An Indian-American professor of history at the University of California, Los Angeles, has won the prestigious Dan David Prize for his contributions to history.
Sanjay Subrahmanyam, whose work focuses on the encounters between Asians, Europeans and indigenous and colonial Americans from 1400 through 1800, was named a laureate of the Dan David Prize awarded annually to those who “have made outstanding scientific, technological and humanistic accomplishments in fields representing the past, present and future of human achievement,” a Feb. 7 press release from the university announced.
The professor is sharing the $1 million prize with Kenneth Pomeranz, another renowned historian who is a professor at the University of Chicago.
“I greatly appreciate the international recognition afforded to my scholarship, which is a great encouragement,” Subrahmanyam is quoted saying in the press release. He has written 16 books and edited an almost equal number.
“When I came to UCLA in 2004, I was proud to join a history department with some great and world-famous figures in it, and I have tried to live up to their example,” Subrahmanyam said, adding, “The Dan David Prize gives me a fresh wind in my sails, to push on with the next set of projects I have in mind: whether on global historiography, Islamic history or the enigmatic figure of Michel de Montaigne.”
Subrahmanyam has taught UCLA students in a methodology he calls “connected histories,” where scholars are encouraged “to cross conventional boundaries and define new problems.”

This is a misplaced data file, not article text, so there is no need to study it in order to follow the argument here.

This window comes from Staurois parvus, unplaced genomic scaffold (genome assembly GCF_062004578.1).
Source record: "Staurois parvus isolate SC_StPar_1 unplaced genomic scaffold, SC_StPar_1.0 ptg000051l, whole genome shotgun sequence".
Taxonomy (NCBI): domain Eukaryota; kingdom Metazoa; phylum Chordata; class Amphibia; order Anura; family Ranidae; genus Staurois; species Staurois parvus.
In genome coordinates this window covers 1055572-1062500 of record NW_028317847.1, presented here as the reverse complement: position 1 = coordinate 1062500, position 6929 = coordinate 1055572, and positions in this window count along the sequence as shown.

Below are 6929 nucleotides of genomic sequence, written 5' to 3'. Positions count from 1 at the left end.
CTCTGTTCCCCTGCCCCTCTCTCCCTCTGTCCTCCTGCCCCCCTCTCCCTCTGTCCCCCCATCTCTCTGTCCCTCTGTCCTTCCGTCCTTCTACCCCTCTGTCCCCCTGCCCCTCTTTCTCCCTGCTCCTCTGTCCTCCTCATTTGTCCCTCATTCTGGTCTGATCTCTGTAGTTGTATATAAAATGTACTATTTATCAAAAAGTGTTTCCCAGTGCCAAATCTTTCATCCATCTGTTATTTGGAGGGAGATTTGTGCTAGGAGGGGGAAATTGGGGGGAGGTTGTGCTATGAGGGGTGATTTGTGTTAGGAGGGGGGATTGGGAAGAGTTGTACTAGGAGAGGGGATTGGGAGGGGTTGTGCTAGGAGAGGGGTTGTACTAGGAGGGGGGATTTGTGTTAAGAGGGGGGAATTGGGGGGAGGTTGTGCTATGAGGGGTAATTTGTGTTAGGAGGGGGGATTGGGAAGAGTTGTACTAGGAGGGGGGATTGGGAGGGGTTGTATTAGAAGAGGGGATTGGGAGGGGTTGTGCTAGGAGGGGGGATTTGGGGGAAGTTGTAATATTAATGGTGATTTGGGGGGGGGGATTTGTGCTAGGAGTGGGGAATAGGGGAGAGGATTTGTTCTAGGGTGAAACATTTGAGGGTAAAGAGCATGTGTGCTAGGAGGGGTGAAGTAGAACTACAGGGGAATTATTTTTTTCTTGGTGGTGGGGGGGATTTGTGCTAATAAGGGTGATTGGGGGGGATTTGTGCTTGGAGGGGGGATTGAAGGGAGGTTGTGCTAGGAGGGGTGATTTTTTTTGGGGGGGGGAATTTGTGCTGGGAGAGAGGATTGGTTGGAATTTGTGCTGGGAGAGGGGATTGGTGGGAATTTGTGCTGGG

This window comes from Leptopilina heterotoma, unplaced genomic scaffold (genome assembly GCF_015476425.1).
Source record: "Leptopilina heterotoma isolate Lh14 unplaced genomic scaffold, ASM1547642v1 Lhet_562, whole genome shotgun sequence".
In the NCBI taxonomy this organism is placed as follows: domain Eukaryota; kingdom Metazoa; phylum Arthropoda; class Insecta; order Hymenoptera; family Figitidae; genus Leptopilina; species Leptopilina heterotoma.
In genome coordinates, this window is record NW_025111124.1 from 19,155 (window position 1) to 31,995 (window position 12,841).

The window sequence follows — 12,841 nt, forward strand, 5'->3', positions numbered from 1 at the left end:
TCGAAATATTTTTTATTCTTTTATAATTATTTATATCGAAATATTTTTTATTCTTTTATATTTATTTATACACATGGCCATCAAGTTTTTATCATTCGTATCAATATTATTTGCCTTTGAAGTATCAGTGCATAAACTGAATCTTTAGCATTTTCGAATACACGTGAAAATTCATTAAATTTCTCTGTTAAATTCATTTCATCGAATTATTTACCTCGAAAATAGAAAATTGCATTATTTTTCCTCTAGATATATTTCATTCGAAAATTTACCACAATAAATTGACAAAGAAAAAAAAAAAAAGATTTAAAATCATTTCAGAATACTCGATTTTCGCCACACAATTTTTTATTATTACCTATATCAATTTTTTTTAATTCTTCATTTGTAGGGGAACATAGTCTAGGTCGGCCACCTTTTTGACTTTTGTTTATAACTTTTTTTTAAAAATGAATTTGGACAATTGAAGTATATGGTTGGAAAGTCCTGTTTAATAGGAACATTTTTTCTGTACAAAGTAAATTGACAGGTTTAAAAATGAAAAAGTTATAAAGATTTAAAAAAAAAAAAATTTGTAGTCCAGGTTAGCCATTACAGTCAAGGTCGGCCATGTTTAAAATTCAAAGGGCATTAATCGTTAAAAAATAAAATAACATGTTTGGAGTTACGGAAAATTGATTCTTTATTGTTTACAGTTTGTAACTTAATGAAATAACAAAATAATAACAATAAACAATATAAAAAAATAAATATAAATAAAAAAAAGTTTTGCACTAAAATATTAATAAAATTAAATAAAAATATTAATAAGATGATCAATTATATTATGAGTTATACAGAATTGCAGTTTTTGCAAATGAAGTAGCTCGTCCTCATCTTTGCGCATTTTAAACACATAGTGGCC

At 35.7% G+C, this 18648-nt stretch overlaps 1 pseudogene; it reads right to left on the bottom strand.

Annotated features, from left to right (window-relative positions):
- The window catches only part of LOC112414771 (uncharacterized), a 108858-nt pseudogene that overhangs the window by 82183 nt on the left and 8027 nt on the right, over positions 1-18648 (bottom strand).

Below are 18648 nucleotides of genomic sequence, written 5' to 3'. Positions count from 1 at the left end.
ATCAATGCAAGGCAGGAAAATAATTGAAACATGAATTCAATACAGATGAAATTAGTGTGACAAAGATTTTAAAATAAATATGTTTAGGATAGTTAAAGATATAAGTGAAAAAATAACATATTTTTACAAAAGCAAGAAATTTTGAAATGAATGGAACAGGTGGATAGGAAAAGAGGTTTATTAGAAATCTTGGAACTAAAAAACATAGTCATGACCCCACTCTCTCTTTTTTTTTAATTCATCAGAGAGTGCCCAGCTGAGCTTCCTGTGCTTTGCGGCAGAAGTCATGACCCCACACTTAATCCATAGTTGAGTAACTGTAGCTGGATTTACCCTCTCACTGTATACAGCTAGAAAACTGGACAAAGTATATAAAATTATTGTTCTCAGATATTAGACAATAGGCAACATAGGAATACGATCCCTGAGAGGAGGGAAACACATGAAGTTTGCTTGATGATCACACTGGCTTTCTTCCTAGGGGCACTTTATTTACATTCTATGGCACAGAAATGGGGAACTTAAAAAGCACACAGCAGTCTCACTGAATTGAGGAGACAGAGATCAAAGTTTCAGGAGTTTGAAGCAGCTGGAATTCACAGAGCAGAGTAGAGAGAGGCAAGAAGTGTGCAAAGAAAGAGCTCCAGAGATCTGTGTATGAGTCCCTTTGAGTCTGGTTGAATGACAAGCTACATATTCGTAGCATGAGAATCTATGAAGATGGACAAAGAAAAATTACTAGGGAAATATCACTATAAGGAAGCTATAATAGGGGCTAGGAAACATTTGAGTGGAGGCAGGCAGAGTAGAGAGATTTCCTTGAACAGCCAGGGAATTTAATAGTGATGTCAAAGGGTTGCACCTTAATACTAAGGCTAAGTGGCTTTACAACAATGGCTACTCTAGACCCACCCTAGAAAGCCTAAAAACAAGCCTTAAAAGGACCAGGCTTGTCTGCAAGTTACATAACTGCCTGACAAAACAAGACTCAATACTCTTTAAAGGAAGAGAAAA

“This has meant setting the bar high for them, too, and making serious demands on their training and scholarship,” he said.” Such history may be somewhat unfashionable in the U.S., where other trends of narrow specialization often dominate, but it is reassuring to see it has an appeal worldwide,” Subrahmanyam said.
The Dan David Prize’s unique approach uses a new theme each year to select from three time dimensions — recognizing accomplishments that expand knowledge of the past, enrich society in the present, and promise to improve the future of our world, the press release said.
Along with the macro history awardees, the 2019 Dan David Prize will also honor Michael Ignatieff and Reporters Without Borders for their “remarkable work” in defending democracy, as well as Christiana Figueres for her achievements in combating climate change.
The total purse of $3 million makes the Dan David Prize one of the highest-value prizes internationally. Others who have received the prize include world renowned cellist Yo-Yo Ma (2006), HIV co-discoverer Robert Gallo (2009), novelist Margaret Atwood (2010), filmmaker brothers Ethan and Joel Coen (2011), and Wikipedia founder Jimmy Wales (2015).